Video below: Ray Charles performs "Hit The Road Jack" in São Paulo, Brazil on September 22, 1963.


Video below: Ray Charles performs "Then I'll Be Home" in Montreux, Switzerland on July 19, 1997.


Just as at home on the Hammond B-3 organ as he was on the piano, he also landed at the top of Billboard's R&B, pop, country and jazz charts-and even the dance chart, collaborating with childhood friend Quincy Jones and Chaka Khan on "I'll Be Good to You."

His final recording, 2004's "Genius Loves Company," made history when it won eight Grammy Awards, including album and record of the year for his pairing with Norah Jones on "Here We Go Again."

But what many may not know is that the inimitable Charles was also a genius when it came to the business side of music. In the early '60s he negotiated a rare feat after leaving Atlantic Records to sign with ABC-Paramount: ownership of his own master recordings. He also established his own labels. Tangerine (his favorite fruit) came first, which later evolved into CrossOver Records.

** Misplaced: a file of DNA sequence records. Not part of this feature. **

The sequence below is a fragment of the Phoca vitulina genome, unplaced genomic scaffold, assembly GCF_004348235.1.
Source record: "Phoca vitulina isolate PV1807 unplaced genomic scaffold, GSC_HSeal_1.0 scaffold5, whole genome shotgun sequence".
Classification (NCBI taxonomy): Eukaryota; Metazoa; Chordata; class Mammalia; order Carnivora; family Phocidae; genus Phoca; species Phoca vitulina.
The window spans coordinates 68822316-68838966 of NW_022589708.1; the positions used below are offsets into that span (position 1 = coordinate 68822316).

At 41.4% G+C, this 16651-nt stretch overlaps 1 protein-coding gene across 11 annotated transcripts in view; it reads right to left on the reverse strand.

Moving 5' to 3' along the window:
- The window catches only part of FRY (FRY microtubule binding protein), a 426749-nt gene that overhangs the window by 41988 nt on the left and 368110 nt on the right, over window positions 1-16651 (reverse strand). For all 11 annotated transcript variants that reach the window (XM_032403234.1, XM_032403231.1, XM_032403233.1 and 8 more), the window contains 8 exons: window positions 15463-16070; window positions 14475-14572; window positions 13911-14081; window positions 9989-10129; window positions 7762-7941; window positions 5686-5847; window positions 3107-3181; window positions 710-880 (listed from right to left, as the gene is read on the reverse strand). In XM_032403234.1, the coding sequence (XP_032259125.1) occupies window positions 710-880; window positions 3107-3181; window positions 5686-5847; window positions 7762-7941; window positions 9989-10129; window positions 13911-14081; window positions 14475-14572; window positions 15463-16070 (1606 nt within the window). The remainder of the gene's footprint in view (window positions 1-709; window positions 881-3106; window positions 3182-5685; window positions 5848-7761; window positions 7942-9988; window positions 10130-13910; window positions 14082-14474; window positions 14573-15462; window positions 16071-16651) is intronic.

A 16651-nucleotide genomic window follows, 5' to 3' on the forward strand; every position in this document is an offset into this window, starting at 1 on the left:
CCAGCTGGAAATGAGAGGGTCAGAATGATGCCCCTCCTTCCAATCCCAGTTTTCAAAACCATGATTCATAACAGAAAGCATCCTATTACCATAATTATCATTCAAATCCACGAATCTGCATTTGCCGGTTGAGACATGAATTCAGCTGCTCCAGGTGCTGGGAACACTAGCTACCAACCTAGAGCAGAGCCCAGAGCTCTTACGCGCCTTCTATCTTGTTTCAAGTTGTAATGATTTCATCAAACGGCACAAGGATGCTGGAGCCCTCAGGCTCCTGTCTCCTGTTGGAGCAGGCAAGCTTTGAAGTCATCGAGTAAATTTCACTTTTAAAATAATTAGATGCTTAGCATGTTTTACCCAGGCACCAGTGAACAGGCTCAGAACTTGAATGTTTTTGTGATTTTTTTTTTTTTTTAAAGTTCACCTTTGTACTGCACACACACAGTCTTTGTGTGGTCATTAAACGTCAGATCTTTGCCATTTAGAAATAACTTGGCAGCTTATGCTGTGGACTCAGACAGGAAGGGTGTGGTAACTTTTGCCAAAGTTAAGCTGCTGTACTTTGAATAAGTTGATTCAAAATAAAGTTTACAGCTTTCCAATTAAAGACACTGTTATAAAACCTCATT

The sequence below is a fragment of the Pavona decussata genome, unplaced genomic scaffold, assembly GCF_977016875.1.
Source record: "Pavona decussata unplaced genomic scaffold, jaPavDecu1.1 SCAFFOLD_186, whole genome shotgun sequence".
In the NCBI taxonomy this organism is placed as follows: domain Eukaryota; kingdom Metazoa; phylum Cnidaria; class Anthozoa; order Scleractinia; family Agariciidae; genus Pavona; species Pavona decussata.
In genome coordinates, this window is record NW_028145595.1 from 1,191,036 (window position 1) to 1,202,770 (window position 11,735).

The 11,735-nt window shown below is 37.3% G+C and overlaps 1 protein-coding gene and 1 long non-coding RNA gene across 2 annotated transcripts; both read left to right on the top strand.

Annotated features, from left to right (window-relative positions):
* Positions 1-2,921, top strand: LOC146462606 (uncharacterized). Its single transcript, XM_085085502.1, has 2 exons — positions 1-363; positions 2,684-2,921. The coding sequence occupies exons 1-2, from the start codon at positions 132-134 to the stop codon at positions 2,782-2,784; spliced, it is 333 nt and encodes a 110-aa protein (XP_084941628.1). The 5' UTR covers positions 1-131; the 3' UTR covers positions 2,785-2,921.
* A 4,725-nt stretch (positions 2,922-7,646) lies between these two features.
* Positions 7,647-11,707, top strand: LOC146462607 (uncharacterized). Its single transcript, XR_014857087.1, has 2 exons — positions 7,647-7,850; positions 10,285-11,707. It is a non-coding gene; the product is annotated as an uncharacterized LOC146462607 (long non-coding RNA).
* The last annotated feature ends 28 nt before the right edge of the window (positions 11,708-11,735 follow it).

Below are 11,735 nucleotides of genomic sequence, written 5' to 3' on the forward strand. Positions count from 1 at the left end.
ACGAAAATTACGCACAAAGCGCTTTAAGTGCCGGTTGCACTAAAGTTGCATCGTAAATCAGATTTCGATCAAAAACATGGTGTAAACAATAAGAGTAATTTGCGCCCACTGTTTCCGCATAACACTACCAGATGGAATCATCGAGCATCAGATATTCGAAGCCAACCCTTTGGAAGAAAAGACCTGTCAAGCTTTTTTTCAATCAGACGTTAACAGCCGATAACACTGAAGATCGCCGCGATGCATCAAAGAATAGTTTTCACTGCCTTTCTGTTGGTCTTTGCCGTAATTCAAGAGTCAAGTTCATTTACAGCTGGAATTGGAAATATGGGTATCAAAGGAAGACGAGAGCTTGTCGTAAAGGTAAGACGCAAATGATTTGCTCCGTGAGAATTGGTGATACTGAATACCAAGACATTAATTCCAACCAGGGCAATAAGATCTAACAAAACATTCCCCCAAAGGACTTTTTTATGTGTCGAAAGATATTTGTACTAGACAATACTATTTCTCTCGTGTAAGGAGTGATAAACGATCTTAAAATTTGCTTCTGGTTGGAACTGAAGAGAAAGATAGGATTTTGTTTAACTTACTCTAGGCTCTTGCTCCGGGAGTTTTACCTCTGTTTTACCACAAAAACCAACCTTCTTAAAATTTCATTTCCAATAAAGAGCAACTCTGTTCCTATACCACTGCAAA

A songwriter who penned nearly 200 songs, Charles also operated his own publishing companies, Tangerine Music and Racer Music. For these entities, Charles and longtime manager Joe Adams designed and built the RPM International office and studios on Washington Boulevard in Los Angeles. The Ray Charles Memorial Library will open in the building this fall.

Charles also found time to manage the careers of other acts, including Billy Preston and '70s R&B group the Friends of Distinction. And way before it was de rigueur for artists to do, Charles set up what became a foundation to help needy children with hearing disabilities and later on support education.